I moved on to the next row, and so did they, and I continued to catch snippets of their conversation. I was not being nosy. They were just speaking loudly. The less heavy gal was relating her fear of diabetes. The disease had already claimed the life of her overweight mother, and the doctor told her that if she lost weight it would greatly reduce her risk of suffering the same outcome.
Her friend recounted other heavy people she knew who had either died young from a heart attack or cancer. They both seemed in agreement that their obesity was a medical problem but probably knew well how difficult it was to change long-established eating habits.
I had a recent experience several weeks ago. I was going to a party, and everyone there was going to be really dressed up. I went to my closet and pulled about five outfits I had worn over the years, hoping that surely one would look good enough. Party dresses never really wear out unless you go to lots of parties. I have to have a really good reason for buying something new since I already own a few.
The first dress was really tight, which I figured must be because of the way it was laundered.
The second had no sleeves, and since the weather was chilly, I figured having a sleeve would be more comfortable. It really did not matter either because it also did not fit. I was beginning to believe in closet shrink bugs, which invade wardrobes and render them too small to wear.
The third dress was black, had some sequins missing on the back, and it was obvious.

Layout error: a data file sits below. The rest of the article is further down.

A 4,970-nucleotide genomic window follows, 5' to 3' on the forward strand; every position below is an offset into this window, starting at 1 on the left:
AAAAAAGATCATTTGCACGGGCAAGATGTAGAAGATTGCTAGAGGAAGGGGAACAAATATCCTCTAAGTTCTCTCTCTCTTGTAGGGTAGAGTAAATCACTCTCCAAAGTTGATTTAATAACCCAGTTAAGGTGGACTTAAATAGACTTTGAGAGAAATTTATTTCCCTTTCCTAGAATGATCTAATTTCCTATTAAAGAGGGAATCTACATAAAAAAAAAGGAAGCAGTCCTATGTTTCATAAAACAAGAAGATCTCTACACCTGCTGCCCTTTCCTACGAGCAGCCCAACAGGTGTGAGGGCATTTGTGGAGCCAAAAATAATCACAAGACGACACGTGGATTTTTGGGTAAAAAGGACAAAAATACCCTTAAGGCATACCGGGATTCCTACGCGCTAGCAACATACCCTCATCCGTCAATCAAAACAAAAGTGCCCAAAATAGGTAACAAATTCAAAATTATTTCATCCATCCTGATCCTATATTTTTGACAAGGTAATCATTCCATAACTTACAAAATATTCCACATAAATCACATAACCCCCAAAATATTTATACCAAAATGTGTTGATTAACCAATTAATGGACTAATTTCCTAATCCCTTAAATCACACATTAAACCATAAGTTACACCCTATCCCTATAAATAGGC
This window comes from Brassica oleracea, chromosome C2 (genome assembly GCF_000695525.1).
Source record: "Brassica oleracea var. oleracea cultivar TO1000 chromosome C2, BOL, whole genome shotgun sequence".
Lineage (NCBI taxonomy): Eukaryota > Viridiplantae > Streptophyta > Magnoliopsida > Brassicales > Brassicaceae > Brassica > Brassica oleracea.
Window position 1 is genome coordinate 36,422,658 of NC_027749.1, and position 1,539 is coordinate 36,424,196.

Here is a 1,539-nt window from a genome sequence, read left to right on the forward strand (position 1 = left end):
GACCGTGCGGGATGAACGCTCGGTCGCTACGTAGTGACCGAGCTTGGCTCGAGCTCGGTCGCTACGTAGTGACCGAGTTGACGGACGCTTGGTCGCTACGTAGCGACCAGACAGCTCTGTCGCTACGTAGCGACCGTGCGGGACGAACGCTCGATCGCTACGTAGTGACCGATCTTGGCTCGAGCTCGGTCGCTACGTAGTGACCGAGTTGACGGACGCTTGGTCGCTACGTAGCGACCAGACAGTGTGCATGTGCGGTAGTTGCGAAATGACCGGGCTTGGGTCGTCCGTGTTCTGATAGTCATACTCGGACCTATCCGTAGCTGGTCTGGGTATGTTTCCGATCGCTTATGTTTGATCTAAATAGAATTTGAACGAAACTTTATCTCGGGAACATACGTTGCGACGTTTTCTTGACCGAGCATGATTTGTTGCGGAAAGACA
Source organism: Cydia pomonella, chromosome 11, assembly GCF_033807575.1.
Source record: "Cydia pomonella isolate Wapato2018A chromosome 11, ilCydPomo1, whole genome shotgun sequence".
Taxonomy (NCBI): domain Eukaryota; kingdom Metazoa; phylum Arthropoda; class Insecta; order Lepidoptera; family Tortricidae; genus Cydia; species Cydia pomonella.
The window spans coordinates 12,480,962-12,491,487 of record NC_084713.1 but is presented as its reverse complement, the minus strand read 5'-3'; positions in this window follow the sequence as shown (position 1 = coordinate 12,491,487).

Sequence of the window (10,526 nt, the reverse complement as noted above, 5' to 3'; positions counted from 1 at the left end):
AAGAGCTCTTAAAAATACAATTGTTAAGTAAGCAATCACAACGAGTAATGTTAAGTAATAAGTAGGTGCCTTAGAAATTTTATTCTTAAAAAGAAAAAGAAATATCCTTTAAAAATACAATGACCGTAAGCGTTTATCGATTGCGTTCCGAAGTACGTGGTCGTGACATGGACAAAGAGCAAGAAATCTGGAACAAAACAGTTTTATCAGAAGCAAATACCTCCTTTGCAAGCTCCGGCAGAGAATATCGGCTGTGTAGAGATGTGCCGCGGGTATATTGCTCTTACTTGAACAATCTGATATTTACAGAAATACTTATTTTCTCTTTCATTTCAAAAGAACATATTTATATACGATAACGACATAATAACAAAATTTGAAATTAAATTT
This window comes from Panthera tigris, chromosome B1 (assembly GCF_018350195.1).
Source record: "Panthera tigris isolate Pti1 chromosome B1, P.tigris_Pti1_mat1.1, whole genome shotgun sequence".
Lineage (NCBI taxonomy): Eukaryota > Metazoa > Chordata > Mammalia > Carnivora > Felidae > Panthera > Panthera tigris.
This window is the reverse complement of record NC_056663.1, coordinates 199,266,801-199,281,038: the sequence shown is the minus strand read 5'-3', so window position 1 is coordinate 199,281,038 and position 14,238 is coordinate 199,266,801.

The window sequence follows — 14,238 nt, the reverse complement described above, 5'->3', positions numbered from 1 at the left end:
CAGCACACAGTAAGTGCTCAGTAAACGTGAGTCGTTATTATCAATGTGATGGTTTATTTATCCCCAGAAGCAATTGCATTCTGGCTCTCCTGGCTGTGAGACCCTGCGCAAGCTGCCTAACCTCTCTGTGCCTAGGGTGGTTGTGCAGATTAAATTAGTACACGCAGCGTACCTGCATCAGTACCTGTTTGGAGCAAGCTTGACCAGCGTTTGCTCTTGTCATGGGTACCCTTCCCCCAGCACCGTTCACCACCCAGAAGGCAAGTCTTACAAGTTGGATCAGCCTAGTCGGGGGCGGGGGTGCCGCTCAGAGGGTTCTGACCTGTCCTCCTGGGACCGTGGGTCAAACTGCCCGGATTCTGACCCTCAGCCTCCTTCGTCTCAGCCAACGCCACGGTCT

The fourth was a long skirt and too formal. It fit because it had an elastic skirt.
The fifth outfit was elastic black pants with an eggplant sweater. The sweater had black seed beads sewn around the neck. I thought it looked great, but my friend Susan, who was giving me style advice, said absolutely "no." She commented that I looked like I was wearing something from my grandmother's attic.
I ended up wearing a dress my daughter in Houston sent me in the mail. She found it on sale and thought it was a great dress. The best part was that it fit perfectly. The dress had not yet been in my shrink-bug-infested closet.
I am not saying that we cannot have a bite of dessert or a snack, but we must learn to control our appetite, or our appetite will control us. Sugar and starches taste good, but they aren't worth the weight gain or health problems they cause. As I write this article, I am sitting in front of the computer, and my mind is straying to what I can eat.
I had lunch several hours ago, so I do not need any calories for energy, but my brain is trying to tell me that I am hungry and need to get up and eat. I know that I have Thin Mint Girl Scout cookies in the refrigerator, and they are chilled and crunchy.
Instead of succumbing to my desire, I pulled a copy of Bon Appetit off the counter and turned to the soup section. The March 2013 issue had several good soups on the cover, so I decided to put my perceived hunger to good use and start on supper.
This recipe is taken from Bon Appetit magazine, so I cannot take credit. It is delicious.
Myra Starkey lives in Victoria. Write her in care of the Advocate, P.O. Box 1518, Victoria, TX 77901, or email firstname.lastname@example.org.